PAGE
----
I was also loaned a Graflex camera and later a 35 mm Zeiss Contax camera by the service manager, when I was in high school and learned how to take sports action photographs and candid pictures around the school that were used in the school yearbooks. I also became interested in sound, disc recording and for several years, while in high school, I rented a public address system for public functions like the ceremonies at the high school field on Memorial Day.
I entered Stevens Institute of Technology in 1940 and immediately became involved in the experimental theater and the use of sound in theatrical presentations working under Professor Harold Burris-Meyer. In 1941, I spent the summer working on a National Defense Research project at Stevens and in November 1941 quit college to work full time on the research project. The project dealt with the applications of high intensity sound, speech transmission from an aircraft flying at 5000 ft, and applications of battle sounds to deceptive warfare.
In May of 1943, I left the research project to enlist in the U.S. Marine Corps joining a unit, called the Beach Jumpers, that I had helped train in the applications of battle sounds. After two years of duty in the South Pacific participating in the recapture of Guam and the invasion of Okinawa, I returned to Stevens and was awarded the degree Mechanical Engineer in 1947. For the next three years I continued on the sound research staff at Stevens. Among my activities was the design of a high intensity ultrasonic source designing, building the power supply and converting a WWII high-frequency aircraft radio transmitter for a signal source, and designing a quartz piezoelectric, crystal transducer and matching transformer to provide high frequency sound in a fluid bath that could be used to irradiate mechanical samples.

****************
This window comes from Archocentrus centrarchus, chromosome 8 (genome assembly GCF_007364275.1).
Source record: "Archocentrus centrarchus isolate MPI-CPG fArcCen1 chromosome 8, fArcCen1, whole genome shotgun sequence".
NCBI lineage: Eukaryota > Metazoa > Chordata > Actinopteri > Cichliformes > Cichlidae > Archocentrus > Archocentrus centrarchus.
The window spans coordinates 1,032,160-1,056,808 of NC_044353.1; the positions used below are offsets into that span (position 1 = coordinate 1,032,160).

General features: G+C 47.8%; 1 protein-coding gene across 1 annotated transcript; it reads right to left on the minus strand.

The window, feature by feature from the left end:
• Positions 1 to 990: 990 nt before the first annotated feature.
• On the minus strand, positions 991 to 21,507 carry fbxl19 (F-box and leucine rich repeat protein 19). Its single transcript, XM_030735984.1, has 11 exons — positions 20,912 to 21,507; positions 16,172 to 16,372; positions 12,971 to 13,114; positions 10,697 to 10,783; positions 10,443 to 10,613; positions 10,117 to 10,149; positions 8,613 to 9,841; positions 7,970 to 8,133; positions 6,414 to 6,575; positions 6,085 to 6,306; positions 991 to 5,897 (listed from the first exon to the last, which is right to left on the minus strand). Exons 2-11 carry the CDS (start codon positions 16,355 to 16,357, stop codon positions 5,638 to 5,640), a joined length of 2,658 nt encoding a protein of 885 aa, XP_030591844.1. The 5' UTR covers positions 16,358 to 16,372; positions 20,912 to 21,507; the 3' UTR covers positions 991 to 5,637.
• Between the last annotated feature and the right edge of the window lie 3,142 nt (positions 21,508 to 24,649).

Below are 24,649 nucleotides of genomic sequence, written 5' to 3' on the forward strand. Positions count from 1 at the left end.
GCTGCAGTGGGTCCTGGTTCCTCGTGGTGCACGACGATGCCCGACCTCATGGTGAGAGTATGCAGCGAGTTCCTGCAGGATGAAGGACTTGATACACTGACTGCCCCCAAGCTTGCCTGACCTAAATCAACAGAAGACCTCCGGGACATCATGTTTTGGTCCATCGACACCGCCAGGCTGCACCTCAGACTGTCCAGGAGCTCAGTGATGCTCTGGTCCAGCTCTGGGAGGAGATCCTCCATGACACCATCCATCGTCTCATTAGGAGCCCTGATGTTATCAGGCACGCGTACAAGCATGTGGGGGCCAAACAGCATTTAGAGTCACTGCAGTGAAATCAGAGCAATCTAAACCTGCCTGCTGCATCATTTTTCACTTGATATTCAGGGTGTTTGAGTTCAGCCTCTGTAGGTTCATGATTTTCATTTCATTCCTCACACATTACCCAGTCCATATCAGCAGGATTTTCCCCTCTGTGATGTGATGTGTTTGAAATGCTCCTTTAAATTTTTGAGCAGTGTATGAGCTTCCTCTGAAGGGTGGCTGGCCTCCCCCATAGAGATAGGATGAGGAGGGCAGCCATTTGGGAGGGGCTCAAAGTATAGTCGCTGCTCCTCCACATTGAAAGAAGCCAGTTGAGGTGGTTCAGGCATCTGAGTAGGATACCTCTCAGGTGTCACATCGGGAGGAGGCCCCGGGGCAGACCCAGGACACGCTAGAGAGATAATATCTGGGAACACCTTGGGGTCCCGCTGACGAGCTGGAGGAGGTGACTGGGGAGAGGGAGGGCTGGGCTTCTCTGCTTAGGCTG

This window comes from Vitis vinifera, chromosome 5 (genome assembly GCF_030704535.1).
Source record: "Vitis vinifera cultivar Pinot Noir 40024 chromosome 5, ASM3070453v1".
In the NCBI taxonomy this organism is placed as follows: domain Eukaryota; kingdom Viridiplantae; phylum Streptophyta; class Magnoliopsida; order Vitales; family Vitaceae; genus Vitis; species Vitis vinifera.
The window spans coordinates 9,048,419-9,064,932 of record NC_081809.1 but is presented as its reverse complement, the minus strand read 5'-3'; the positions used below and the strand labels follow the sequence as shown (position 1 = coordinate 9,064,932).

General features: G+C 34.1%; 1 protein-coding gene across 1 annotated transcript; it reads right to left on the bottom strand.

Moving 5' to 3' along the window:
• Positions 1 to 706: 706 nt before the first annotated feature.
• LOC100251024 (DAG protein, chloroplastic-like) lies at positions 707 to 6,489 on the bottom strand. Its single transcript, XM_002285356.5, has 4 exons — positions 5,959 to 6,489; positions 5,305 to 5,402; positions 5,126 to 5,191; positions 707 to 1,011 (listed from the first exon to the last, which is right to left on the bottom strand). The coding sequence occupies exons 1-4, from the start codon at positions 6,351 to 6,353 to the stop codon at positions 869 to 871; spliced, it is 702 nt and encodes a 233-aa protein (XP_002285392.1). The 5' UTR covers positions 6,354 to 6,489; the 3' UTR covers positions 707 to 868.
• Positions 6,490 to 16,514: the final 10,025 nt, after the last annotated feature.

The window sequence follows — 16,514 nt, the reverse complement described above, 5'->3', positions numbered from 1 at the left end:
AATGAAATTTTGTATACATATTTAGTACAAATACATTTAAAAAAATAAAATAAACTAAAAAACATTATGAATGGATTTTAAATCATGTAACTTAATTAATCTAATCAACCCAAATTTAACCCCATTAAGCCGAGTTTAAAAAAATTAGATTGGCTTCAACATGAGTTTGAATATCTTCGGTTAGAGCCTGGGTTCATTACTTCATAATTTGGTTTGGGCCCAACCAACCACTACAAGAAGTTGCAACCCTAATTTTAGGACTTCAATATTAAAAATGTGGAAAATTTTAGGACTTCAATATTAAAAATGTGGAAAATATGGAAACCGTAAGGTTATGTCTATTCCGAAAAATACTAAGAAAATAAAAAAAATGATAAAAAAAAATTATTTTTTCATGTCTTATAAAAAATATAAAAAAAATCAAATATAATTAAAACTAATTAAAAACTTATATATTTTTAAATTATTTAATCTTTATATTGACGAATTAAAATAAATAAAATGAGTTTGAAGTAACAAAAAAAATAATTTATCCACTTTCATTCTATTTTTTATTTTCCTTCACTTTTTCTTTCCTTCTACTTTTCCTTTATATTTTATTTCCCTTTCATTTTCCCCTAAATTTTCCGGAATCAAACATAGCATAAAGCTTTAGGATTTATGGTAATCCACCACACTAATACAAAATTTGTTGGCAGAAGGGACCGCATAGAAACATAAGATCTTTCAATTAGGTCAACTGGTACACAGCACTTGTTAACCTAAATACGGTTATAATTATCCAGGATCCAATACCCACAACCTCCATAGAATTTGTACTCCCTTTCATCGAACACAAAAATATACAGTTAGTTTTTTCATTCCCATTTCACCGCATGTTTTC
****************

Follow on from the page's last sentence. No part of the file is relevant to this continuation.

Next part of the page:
During 1950-51, I worked full time in the graduate program at Polytechnic Institute of Brooklyn, receiving the degree Master of Electrical Engineering in 1952. My master’s thesis covered the design of a synthetic reverberation generator that used a magnetic tape loop with multiple pickup heads and a summing circuit that added the output with the input signal at a controllable level in order to decrease the time between “reflections.” During this period, I was also working part-time at the Audio Instrument Company and in 1952 became chief Electrical Engineer. At the Audio Instrument Company, I redesigned several instruments for production and designed the company’s high-power linear amplifier that would drive a conventional pen recorder at high speed based on the company’s logarithmic converter circuitry.
While on the staff at Stevens in 1947, I prepared a number of articles for Audio Engineering Magazine and participated in the formation of the Audio Engineering Society. During 1953 I served as the first editor of the Journal of the Audio Engineering Society and from 1954 to 1957 I served as editor of the Magazine, Noise Control, published by the Acoustical Society of America. Also in 1953, at the end of the Korean war, I established an acoustical engineering firm serving architects, engineers and industrial concerns in the northeast in the areas of electroacoustics and architectural acoustics.